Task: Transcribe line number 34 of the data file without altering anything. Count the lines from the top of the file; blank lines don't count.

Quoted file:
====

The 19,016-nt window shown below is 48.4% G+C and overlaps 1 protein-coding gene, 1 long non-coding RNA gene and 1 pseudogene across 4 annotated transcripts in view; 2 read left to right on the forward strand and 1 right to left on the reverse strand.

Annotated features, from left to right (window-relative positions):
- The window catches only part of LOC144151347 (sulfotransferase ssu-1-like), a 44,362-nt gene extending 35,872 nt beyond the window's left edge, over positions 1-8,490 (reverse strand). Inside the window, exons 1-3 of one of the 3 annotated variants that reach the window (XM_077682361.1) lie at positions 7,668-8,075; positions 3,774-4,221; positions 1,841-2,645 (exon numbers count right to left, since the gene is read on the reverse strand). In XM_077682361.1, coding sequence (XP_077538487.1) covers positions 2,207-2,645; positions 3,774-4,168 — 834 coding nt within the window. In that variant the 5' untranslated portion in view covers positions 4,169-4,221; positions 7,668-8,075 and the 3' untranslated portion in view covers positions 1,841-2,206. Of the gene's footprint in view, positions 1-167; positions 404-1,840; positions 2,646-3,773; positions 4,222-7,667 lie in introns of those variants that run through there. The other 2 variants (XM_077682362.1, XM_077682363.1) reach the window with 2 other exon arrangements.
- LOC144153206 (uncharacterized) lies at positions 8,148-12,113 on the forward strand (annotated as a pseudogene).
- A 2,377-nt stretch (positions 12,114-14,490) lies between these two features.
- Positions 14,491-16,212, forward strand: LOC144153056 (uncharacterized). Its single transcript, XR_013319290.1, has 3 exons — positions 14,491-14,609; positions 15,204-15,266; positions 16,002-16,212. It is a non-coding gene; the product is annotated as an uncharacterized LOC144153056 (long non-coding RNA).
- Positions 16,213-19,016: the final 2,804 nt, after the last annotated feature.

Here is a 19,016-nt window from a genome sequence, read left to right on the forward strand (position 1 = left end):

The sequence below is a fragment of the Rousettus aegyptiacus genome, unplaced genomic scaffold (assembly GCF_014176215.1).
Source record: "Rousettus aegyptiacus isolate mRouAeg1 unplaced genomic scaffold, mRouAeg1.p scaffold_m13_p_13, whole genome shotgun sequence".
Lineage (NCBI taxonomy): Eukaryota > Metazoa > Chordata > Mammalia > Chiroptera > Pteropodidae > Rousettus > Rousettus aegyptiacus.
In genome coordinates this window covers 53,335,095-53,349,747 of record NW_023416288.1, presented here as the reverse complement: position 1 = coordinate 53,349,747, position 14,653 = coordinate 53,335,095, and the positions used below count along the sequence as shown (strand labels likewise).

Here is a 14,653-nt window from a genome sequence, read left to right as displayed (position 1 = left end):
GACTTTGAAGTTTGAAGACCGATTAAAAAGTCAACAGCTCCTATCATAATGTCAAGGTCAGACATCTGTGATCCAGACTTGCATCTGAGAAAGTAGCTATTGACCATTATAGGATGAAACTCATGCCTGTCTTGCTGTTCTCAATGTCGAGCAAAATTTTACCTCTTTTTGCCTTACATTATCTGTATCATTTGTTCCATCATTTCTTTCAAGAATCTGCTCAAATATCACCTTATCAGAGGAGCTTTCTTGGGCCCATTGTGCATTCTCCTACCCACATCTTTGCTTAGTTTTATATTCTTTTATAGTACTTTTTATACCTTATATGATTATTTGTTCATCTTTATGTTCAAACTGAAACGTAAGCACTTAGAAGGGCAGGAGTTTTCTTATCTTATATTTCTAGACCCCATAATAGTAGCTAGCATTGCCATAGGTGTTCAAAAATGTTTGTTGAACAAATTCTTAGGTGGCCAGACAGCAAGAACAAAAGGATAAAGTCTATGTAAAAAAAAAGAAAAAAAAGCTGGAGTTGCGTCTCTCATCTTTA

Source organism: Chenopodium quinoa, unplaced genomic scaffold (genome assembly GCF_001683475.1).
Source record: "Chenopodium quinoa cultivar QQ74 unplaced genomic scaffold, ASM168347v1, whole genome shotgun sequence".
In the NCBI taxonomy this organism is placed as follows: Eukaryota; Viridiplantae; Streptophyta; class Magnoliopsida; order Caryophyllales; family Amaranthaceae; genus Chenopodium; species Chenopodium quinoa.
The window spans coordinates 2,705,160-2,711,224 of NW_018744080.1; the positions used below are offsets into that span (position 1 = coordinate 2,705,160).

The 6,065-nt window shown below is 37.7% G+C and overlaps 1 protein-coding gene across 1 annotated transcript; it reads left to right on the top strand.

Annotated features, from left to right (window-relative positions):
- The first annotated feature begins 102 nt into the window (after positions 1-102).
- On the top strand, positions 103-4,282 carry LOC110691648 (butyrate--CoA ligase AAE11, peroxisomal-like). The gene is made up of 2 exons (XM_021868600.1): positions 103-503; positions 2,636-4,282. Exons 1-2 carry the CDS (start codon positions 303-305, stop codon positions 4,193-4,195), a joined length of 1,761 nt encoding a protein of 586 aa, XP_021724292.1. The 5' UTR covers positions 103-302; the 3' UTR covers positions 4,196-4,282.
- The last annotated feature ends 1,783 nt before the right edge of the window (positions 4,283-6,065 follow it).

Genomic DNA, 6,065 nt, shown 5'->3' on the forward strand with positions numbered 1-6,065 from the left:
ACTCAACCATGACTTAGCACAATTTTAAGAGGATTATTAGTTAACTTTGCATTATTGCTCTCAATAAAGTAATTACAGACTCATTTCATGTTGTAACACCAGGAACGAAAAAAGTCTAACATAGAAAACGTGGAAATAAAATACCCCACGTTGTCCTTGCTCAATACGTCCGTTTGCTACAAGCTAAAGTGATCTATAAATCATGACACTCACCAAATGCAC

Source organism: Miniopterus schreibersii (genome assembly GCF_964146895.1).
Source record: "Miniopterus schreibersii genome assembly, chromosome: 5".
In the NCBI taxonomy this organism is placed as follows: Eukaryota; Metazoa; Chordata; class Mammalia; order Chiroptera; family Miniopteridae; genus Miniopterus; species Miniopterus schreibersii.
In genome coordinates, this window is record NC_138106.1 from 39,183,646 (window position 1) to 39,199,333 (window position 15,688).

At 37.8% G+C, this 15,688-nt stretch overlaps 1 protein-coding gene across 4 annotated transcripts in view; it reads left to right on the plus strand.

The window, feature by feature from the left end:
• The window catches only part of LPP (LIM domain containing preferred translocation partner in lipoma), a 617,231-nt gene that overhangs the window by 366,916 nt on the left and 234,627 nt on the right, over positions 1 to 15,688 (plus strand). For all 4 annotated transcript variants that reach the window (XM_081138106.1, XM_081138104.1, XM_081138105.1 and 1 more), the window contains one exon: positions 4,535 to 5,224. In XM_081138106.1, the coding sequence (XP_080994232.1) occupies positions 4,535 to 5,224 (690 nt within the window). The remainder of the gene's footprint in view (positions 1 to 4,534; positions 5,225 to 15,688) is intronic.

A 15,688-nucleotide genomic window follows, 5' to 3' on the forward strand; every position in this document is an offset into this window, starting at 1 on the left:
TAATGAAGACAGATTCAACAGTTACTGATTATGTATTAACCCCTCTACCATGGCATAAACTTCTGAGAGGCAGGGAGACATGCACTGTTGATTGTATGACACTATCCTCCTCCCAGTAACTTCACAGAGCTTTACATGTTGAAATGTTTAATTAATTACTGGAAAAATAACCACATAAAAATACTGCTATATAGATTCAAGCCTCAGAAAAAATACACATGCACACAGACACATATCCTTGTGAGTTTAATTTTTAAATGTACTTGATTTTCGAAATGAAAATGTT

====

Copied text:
TAATGAAGACAGATTCAACAGTTACTGATTATGTATTAACCCCTCTACCATGGCATAAACTTCTGAGAGGCAGGGAGACATGCACTGTTGATTGTATGACACTATCCTCCTCCCAGTAACTTCACAGAGCTTTACATGTTGAAATGTTTAATTAATTACTGGAAAAATAACCACATAAAAATACTGCTATATAGATTCAAGCCTCAGAAAAAATACACATGCACACAGACACATATCCTTGTGAGTTTAATTTTTAAATGTACTTGATTTTCGAAATGAAAATGTT